The remodeling industry has a growing problem on its hands that must be addressed immediately.
Sun Room: Indoor Porch Brings the Best of Outdoor Living In
This 300-square-foot porch was rebuilt to accommodate the second-floor loads of a room addition built directly above it.
|This project presented two tricky circumstances. First, the porch had to be remodeled so it could structurally support a room addition above it. The porch's floor joists were restructured with piers, and steel tubes encased in cedar (rather than 2x4s) were used between the porch windows and the bottom plane of the addition to transfer the loads. The steel columns provided structure with minimum width, which allowed for bigger window screens. Second, the existing porch floor slanted away from the home, so all of the remodeling work was done on an angle.|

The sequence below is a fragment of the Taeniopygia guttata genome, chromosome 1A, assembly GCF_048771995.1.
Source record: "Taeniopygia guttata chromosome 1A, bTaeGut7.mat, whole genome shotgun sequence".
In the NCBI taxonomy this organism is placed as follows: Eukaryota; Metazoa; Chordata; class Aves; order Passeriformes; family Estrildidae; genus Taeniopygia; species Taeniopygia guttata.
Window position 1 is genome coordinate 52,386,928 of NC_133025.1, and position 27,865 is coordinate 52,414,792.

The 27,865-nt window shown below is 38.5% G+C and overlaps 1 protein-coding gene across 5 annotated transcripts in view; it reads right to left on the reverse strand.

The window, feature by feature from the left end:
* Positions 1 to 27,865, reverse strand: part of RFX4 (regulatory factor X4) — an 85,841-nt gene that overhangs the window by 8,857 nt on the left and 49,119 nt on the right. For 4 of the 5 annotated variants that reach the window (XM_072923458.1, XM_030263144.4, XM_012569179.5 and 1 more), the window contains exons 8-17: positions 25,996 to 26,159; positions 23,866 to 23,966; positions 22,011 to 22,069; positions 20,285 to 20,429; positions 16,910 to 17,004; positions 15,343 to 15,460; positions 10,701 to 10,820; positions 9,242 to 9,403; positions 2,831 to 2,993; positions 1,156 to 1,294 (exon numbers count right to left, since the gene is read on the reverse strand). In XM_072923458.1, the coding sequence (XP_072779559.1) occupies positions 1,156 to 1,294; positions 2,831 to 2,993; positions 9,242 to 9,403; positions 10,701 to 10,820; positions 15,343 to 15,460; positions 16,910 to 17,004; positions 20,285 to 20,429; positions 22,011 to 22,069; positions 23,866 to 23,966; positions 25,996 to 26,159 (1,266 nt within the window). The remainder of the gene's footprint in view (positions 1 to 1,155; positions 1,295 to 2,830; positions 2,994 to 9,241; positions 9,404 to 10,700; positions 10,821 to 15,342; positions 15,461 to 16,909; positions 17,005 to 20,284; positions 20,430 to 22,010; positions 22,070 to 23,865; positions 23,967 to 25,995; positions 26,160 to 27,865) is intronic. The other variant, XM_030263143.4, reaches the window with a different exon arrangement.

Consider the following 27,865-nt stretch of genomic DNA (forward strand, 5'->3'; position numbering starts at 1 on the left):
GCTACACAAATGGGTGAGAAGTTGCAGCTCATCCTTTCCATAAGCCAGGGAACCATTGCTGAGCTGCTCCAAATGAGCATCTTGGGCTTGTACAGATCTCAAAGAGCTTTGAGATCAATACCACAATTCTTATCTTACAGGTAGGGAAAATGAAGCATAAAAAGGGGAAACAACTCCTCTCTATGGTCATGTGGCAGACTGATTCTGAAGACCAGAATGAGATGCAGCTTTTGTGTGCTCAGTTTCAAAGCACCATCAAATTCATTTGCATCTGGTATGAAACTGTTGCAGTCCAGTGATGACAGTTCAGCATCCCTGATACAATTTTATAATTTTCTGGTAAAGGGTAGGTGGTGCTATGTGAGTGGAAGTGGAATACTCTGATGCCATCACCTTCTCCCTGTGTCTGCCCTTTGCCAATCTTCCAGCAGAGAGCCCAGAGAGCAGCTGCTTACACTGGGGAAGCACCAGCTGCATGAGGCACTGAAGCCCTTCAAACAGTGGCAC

The porch was reconstructed using custom millwork of treated wood. It has double-thick walls, and behind all the siding and wood are fireproof materials. A drainage system " with a drain series between the baseboards and the weep holes on the outer wall's exterior " removes any rainfall that might enter the porch.
Custom-built stainless steel cabinetry houses the gas grill, and a 2,300-cubic-foot-per-minute vent hood with an external blower removes all smoke from the area. Although the porch is screened, air-conditioner vents were built in to help cool large groups, especially during summer.
Craftsman-style casing and trim, copper mesh screens and V-groove paneling on the ceilings and walls match the home's existing style and make the porch look as old as the home.
Ryan Haas, CGR, CAPS, vice president of sales for Houston Structural, says the homeowners received a high-tech, fire-, water- and weather-resistant structure that far exceeds code, "gives them the ability to entertain year-round and also gives the home a whole new zone with an area for retreating."
The nine-week project cost $54,000.